The Department of Finance ("Finance") and the CRA generally consider a surplus strip to be any planning that is intended to allow distributions of corporate property to be made to individual shareholders at a reduced tax rate when compared to distributions made by way of taxable dividends. These government bodies are generally of the view that corporate distributions should be taxed as dividends.16

Based on the perspective of these government bodies, it appears that they may consider the 4C Strategy and maybe even Strategic CDA Planning generally to be forms of surplus strips. This view appears to be reinforced by the introduction on July 18, 2017 of retroactive legislation that, as initially drafted, would have made the 4C Strategy and Strategic CDA Planning generally, as well as many other types of common tax planning strategies, ineffective.

Fortunately, much of the July 2017 draft legislation was abandoned, including the anti-surplus stripping provisions. In addition, some comfort can be taken from previous CRA commentary that has generally indicated that the CRA would not challenge corporate surplus strips because it was unlikely that assessments under the general anti-avoidance rule (GAAR)17 would be successful.18

Still, it is believed that Finance continues to study surplus stripping and continues to view most forms of surplus strip planning to be offensive. Also, in the face of ever-growing federal debt it cannot be assumed that Finance will not try to eliminate the benefits of this type of planning in the future. As a result, Strategic CDA Planning strategies should not be regarded as completely risk free.

Even ignoring tax risks of the type noted above, as was discussed previously, Strategic CDA Planning can result in blockages in the ability to pay future CDA Dividends.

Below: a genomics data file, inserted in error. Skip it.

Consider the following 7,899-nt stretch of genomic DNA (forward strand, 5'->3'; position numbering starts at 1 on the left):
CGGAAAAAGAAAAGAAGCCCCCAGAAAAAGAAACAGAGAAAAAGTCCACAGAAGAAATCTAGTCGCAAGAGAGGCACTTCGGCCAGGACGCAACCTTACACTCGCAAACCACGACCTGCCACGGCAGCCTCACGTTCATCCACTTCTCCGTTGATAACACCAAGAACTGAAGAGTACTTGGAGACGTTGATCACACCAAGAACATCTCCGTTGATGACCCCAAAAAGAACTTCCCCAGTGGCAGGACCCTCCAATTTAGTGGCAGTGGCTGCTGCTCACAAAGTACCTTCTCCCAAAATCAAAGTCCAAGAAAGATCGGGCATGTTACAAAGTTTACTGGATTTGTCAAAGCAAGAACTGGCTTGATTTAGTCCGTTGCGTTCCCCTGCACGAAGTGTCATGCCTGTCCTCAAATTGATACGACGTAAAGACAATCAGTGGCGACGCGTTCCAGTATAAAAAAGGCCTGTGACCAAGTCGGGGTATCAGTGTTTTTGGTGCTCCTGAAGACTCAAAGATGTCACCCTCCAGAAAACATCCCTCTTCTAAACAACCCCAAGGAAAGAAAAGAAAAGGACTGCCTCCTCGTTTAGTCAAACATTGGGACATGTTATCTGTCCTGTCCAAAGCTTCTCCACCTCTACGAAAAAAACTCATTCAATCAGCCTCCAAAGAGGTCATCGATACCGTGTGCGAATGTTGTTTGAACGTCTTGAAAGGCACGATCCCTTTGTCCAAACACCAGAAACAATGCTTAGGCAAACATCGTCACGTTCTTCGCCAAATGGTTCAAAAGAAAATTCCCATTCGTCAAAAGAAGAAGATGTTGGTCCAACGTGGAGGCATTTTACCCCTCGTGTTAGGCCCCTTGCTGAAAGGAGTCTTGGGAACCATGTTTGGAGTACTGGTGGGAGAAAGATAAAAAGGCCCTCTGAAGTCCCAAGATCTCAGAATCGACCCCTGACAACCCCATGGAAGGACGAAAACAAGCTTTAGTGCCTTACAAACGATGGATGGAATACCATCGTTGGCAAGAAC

Although the 4C Strategy will increase the ACB in corporate shareholdings such as Holdco's interests in Opco, the 4C Strategy does not increase the underlying ACB of the assets in a corporation such as Opco. This may or may not be a concern depending on the tax characteristics of the assets in Opco and the likelihood that in the future an exit from Opco will be through an asset sale as opposed to a share sale. The planning point raised by this issue is that before implementing a 4C Strategy, it will be worth considering whether the strategy could lead to double taxation if there is a future sale of the Opco assets instead of a sale of the high ACB Opco shares.

Clients considering implementing Strategic CDA Planning (or related 4C Strategies) should be aware of all of the issues and risks associated with these types of plans.19 Nonetheless, I believe that, taking into consideration the benefits of Strategic CDA Planning (including 4C Strategies) and the current recessionary situation, and assuming a client needs or desires personal liquidity, the benefits will, in many cases, far outweigh any issues and risks associated with the planning.



2. Unless otherwise noted, defined terms in this article have the meaning designated in Part I of the Series.

3. I have also co-written an article with Vincent Didkovsky "Refinancing Prescribed Rate Loans Used for Income Splitting", (August 2020) 10:3 Canadian Tax Focus (